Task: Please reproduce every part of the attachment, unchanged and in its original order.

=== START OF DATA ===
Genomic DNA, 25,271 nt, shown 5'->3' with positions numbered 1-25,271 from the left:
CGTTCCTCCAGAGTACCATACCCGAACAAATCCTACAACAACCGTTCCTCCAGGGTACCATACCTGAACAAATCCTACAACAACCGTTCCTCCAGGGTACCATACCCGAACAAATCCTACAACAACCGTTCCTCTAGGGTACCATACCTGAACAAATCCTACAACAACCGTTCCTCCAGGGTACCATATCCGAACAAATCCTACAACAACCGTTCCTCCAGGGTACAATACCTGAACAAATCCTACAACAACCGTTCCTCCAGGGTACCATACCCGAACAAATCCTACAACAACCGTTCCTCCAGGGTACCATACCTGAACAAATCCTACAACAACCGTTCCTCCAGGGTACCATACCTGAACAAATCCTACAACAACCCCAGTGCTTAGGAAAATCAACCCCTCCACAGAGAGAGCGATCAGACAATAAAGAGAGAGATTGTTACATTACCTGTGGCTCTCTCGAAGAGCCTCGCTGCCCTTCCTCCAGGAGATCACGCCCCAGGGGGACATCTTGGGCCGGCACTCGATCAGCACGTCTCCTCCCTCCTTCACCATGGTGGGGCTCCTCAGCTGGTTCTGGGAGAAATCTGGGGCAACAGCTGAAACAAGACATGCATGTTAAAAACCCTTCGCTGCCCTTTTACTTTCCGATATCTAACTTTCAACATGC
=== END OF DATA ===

Genomic DNA, 25,271 nt, shown 5'->3' with positions numbered 1-25,271 from the left:
CGTTCCTCCAGAGTACCATACCCGAACAAATCCTACAACAACCGTTCCTCCAGGGTACCATACCTGAACAAATCCTACAACAACCGTTCCTCCAGGGTACCATACCCGAACAAATCCTACAACAACCGTTCCTCTAGGGTACCATACCTGAACAAATCCTACAACAACCGTTCCTCCAGGGTACCATATCCGAACAAATCCTACAACAACCGTTCCTCCAGGGTACAATACCTGAACAAATCCTACAACAACCGTTCCTCCAGGGTACCATACCCGAACAAATCCTACAACAACCGTTCCTCCAGGGTACCATACCTGAACAAATCCTACAACAACCGTTCCTCCAGGGTACCATACCTGAACAAATCCTACAACAACCCCAGTGCTTAGGAAAATCAACCCCTCCACAGAGAGAGCGATCAGACAATAAAGAGAGAGATTGTTACATTACCTGTGGCTCTCTCGAAGAGCCTCGCTGCCCTTCCTCCAGGAGATCACGCCCCAGGGGGACATCTTGGGCCGGCACTCGATCAGCACGTCTCCTCCCTCCTTCACCATGGTGGGGCTCCTCAGCTGGTTCTGGGAGAAATCTGGGGCAACAGCTGAAACAAGACATGCATGTTAAAAACCCTTCGCTGCCCTTTTACTTTCCGATATCTAACTTTCAACATGC